Isn’t Italys current emperor a media magnate (owning nearly 80% of all print and broadcast media outlets in the country)? Maybe once a titan from another industry buys the country from Berlusconi, things like this will change (Although I suspect the new guy would have his own market enemies to persecute).

joakime (profile) says:

Privacy Provisions

The privacy loophole should be closed for isolated & individual privacy violations (like this specific case showed).

But should remain open for large scale privacy violations.

Thing is, you can’t close this loophole entirely, because then there would be no incentive for the service providers to work in privacy controls into the product. I believe this loophole exists to address those service providers that are extremely lax in privacy and security. I can easily imagine a scenario where a provider has implemented privacy controls but a new bug / fault has been discovered and is being exploited by a wide group of people. Without this loophole, there would also be no incentive to fix this bug / fault in a timely (speedy) manner.

luca (profile) says:

please, don't be stupid

yes: please, don’t be stupid.
I guess and I hope that perhaps you don’t know that the video has been on-line on youtube for about two months.
Google is a real-time firm, maybe “the” real-time one, so it really can’t take two months to remove a video where two i*iots are hitting a mental-diseased guy.
Newspapers also talked about this video much before it got removed, so G. has really no excuses.
I perfectly understand that a video-hoster (any video-hoster) can’t check every single video posted but, nevertheless, it can’t take two months to remove, expecially after tons of abuse-reporting.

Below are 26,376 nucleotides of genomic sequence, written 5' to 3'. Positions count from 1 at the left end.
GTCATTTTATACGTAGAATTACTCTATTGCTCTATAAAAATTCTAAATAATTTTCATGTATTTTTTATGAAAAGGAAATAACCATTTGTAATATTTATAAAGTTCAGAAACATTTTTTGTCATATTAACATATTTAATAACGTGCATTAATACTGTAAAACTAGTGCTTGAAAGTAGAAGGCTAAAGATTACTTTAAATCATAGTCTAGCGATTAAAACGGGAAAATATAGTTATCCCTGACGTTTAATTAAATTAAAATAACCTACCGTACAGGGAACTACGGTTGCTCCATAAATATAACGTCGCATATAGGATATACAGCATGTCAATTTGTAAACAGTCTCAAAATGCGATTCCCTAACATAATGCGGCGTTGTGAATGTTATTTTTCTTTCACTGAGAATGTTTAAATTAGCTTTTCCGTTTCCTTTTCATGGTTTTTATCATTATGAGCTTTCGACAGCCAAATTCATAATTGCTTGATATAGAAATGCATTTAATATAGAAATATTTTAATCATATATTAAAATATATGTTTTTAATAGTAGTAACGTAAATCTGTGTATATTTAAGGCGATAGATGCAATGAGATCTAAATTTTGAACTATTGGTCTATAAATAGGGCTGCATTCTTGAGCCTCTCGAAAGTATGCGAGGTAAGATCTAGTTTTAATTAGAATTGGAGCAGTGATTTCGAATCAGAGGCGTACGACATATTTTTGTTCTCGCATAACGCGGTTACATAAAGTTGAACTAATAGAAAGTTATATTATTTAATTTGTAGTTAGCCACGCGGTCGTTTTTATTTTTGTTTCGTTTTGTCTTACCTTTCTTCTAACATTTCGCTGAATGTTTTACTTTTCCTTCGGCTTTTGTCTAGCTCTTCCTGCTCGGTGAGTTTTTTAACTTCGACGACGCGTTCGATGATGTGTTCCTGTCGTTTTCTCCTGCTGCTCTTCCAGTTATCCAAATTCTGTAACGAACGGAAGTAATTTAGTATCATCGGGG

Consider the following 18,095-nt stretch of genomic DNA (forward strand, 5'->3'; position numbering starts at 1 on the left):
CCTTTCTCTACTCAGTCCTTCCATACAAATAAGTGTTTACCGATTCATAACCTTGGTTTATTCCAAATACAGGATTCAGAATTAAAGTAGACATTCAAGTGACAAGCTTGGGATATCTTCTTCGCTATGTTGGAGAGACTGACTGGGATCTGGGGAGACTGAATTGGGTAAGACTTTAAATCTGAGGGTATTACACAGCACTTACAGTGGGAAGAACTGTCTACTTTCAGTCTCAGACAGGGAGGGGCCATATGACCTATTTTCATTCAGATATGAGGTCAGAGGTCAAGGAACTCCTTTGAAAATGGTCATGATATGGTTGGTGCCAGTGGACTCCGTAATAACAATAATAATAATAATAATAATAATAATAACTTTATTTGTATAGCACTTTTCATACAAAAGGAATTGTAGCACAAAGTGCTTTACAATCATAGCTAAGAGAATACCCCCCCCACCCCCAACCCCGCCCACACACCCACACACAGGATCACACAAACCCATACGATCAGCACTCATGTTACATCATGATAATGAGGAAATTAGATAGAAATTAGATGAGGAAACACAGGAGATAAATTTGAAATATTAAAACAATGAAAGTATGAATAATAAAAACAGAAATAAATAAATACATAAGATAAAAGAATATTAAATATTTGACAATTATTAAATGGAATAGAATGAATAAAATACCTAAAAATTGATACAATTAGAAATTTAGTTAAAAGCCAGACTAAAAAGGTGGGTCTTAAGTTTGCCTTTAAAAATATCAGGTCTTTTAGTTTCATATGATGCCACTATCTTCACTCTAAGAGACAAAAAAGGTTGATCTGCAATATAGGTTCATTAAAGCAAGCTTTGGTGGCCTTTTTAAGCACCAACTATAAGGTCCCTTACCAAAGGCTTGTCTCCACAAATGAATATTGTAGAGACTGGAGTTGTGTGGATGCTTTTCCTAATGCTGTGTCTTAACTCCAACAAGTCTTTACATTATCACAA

I don’t know who the google-execs are and what is (was?) their role in G., but italian laws say execs have responsability for what happen into the firm they manage, and this is for every firm in Italy.
So please, before attacking italian laws like a bull seeing the red flag, don’t be stupid.

Milan, Italy

Grumpy (profile) says:

Re: please, don't be stupid

That is expressly not their call to make. Google is neither police nor judge and only those authorities can make the decision about what should and shouldn’t be shown. If Google, on their own initiative, removes as much as a single word or video not in clear violation of the TOS they instantly become responsible for everything on their servers. No takedown notice, no action – and that’s how it should be. If the Italian authorities have been less-than-prompt in serving that notice, none of us are too surprised…

luca (profile) says:

Re: Re: please, don't be stupid

you say G. is not a judge: well, now please feel free to give a wide explanation of why G. have policies for under-aged people about sex- or violence- related videos or videos that could offend everyones’ sensibility.
Don’t confuse abuse-reporting to italian authorities (never made) to abuse-reporting to G. itself by other youtube users.
your argomentation is weak, and it can’t take two months to remove a video of, I say it again, two fu**ing i*iots hitting a mental-diseased guy “just for fun” after tons of abuse-reports and requests to remove.